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Symposium on gun violence research attracts leading scholars

March 26, 2018
wall display in a gun store shows lots of gunsKathryn Mariner, assistant professor of anthropology is one of the organizers of “The Social Life of Guns” symposium, intended to spur more research on guns and gun violence. (Getty Images photo)

Scholars from Harvard, Duke, Johns Hopkins, and other major institutions will meet at the University of Rochester this week to explore gun culture in the United States. Assistant Professor of Anthropology Kathryn Mariner is one of the organizers of the symposium, titled “The Social Life of Guns,” intended to spur more research on guns and gun violence.

“There’s been surprising little of research on the topic, given its prevalence and severity, largely due to a lack of federal funding,” says Mariner. “Specifically, the 1997 Dickey Amendment, named for Rep. Jay Dickey of Arkansas, had effectively prevented the National Centers for Disease Control and Prevention from examining the issue of gun violence.”

The symposium will be held Thursday and Friday, March 29-30. The event is free and open to the public.

 The Parkland shooting has placed gun violence in the national spotlight in the past month, but your work on this symposium began much earlier. What inspired it?

“Social Life of Guns”

March 29, 2018 – March 30, 2018
Rush Rhees Library

This two-day interdisciplinary research symposium at, sponsored by the Humanities Center, examines what guns mean and how guns matter in the contemporary United States.

This event is free and open to the campus community and the public.

Learn more

A working group came together last year because some faculty were concerned about the arming of campus safety officers. We wanted to think a little more about safety and danger—specifically, how different people are affected, as well as the University’s relationship to the surrounding community. A security commission was put together, and there were a number of very charged town hall meetings. Many of the critiques had to do with making policy decisions about arming officers, despite a dearth of data suggesting that guns would increase safety.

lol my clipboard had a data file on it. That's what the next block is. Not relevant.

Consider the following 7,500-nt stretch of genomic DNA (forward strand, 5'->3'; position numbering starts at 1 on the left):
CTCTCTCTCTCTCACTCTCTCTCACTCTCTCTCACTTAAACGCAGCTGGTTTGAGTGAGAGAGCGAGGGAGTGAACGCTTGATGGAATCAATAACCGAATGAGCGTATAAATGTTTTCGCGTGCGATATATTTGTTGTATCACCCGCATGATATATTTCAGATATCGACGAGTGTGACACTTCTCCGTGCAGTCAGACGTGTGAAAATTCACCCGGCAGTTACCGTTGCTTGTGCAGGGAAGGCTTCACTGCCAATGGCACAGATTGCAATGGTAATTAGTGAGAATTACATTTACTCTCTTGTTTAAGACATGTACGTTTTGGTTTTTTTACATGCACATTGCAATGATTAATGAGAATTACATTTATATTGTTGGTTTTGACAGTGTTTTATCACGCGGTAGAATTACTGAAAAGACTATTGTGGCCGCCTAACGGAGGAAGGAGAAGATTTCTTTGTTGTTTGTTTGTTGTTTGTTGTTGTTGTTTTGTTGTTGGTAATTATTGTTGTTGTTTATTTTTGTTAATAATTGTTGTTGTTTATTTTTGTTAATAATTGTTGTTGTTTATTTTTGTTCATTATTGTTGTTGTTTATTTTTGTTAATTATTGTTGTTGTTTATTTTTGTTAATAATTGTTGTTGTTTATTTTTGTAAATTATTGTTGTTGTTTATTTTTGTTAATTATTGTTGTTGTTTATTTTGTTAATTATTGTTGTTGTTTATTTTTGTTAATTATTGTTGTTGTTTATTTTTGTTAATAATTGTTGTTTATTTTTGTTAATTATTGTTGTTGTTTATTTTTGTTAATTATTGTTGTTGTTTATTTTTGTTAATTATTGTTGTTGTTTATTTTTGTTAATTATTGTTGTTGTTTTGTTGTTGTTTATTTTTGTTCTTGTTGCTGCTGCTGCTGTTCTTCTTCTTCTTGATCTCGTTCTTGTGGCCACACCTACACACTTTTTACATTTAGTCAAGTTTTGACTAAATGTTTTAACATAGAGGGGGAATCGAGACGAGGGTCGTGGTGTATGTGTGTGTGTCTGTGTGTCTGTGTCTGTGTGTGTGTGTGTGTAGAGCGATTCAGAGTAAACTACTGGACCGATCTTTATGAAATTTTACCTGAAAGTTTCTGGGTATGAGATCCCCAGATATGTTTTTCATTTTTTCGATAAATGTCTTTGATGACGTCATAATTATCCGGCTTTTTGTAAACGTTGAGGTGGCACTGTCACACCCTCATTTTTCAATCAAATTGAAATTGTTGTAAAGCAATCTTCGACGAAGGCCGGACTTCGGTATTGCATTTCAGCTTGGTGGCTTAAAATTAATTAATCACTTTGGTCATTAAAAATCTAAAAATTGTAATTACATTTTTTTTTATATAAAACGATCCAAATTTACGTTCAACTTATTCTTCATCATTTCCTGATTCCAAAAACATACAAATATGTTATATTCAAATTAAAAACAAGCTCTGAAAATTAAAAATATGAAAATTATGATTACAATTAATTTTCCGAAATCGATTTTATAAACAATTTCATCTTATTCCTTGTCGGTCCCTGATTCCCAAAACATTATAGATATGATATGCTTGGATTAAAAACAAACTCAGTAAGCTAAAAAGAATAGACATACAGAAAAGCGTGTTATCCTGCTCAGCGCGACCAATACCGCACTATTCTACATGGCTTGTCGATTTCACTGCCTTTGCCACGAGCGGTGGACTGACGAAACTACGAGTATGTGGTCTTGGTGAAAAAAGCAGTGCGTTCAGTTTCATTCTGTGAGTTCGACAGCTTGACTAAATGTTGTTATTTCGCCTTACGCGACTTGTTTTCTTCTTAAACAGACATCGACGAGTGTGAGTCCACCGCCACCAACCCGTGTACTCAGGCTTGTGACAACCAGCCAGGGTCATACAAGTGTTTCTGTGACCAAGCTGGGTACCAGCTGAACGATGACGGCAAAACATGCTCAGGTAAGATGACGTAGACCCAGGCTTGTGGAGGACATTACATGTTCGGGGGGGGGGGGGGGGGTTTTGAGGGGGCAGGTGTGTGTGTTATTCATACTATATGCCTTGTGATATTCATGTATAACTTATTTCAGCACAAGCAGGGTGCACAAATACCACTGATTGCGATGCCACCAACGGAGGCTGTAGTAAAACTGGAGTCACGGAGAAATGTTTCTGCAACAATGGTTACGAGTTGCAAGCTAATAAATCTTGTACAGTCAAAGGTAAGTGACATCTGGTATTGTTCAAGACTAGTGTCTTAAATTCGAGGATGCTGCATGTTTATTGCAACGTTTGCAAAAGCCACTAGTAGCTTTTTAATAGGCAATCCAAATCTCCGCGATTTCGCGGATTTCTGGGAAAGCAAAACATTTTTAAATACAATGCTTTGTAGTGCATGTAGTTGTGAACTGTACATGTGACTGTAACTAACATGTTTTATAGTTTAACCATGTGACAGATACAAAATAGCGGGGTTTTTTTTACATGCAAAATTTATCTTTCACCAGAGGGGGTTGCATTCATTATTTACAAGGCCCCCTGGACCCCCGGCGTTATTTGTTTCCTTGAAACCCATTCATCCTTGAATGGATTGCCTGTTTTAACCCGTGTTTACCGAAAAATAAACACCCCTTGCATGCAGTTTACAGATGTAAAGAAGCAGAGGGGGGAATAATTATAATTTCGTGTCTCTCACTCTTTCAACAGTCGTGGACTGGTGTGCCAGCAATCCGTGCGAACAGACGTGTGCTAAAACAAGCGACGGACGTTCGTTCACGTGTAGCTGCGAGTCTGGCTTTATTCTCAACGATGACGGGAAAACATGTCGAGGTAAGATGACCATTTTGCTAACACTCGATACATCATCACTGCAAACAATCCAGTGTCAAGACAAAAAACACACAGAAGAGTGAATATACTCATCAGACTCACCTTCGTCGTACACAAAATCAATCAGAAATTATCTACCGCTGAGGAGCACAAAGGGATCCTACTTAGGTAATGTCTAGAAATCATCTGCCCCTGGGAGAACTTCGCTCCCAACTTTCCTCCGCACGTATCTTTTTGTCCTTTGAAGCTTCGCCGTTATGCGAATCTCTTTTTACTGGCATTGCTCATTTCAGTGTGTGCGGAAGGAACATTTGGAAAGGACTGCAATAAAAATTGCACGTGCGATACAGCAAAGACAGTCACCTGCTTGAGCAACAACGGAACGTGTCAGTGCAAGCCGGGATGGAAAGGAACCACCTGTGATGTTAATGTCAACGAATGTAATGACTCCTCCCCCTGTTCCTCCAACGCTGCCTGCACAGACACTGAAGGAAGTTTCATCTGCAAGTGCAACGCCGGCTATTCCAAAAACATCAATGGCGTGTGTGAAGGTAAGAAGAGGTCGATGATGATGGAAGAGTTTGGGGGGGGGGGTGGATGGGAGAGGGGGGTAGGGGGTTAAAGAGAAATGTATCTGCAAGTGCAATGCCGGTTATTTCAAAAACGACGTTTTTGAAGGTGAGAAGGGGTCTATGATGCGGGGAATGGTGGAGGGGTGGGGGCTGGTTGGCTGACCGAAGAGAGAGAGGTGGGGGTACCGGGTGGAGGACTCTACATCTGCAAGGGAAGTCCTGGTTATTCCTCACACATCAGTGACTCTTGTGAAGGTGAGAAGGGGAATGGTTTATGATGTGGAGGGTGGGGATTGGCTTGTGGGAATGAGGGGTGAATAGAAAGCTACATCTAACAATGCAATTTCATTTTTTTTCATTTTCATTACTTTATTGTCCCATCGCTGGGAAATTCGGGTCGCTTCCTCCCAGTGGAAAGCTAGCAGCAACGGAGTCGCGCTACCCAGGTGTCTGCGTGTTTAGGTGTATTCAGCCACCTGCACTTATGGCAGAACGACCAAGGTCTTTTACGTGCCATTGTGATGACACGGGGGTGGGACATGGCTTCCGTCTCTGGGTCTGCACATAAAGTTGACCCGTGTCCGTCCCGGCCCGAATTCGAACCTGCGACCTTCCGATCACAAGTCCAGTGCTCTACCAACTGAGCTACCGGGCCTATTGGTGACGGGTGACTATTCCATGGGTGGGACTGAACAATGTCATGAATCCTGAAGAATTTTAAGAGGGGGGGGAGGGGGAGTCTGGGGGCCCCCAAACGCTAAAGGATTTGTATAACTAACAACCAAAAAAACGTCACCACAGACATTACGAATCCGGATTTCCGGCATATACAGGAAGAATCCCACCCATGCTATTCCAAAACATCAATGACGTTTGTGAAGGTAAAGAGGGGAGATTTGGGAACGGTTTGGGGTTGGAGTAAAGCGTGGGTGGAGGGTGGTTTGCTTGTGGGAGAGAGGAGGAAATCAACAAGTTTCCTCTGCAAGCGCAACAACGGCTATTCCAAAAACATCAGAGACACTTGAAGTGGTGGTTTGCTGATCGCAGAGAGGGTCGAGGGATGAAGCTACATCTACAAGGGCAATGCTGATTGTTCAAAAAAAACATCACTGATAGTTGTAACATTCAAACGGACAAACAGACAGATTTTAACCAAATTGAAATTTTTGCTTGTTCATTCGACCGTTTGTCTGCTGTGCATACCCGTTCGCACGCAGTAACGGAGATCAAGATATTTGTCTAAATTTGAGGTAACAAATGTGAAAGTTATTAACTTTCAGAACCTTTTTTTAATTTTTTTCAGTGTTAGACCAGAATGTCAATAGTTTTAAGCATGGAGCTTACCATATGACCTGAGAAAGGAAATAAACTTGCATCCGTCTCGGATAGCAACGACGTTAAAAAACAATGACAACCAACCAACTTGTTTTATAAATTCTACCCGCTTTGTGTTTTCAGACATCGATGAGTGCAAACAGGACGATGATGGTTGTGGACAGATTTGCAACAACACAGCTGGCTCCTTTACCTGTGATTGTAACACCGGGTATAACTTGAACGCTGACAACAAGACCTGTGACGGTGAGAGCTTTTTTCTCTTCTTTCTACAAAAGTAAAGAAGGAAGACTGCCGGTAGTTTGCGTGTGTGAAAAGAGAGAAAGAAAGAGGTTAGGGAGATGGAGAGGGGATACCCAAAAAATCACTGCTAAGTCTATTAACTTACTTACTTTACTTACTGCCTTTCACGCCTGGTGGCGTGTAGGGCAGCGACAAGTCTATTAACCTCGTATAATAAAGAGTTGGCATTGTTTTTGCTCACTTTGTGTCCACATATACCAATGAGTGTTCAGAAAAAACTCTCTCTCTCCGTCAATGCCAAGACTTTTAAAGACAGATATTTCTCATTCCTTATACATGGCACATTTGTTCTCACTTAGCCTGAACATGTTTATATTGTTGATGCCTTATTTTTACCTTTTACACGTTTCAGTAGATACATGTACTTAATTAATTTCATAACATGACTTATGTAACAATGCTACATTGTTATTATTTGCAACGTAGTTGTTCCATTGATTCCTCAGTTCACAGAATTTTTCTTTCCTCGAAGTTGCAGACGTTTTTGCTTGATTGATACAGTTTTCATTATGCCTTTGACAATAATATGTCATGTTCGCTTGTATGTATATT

The symposium is not about the arming of campus security. That was just the thing that got us thinking about the broader issue.

Do you think there’s any common ground in the debate over guns?

Given the number of mass shootings we’ve experienced, particularly in schools, I think everyone can agree that we are in a state of emergency. But the symposium is not just about mass shootings or active shooters—the things that are very present in our minds right now. We’ll have people talking about domestic violence, issues of race and gender, the use of guns during the civil rights movement. The point of the symposium is to get people representing the many facets of the gun control and gun violence debate in one room together, thinking about all of those things at once, rather than just focusing on active shooters or mass shootings or gang violence as singular issues.

Is it your hope that the institutions represented at the symposium and beyond will start gathering and generating data?

Yes, and it’s also our hope that the work will be more collaborative and interdisciplinary. This work is already being done at some institutions. For instance, Johns Hopkins and RIT have centers that research gun violence and public safety, and the University of California is about to have the first state-funded research center that looks specifically at gun violence. So it seems that there is a turning of the tide in support of this kind of research.

What academic disciplines will be represented at the symposium?

We’ll have scholars from philosophy, history, anthropology, sociology, and public health, among others, bringing the tools of their respective disciplines to bear on this problem. There will also be a screening of Move, a documentary examining the aftermath of the local Boys and Girls Club shooting in 2015, and a student audio project installation exploring the relationship between safety and community on campus.

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Category: Society & Culture

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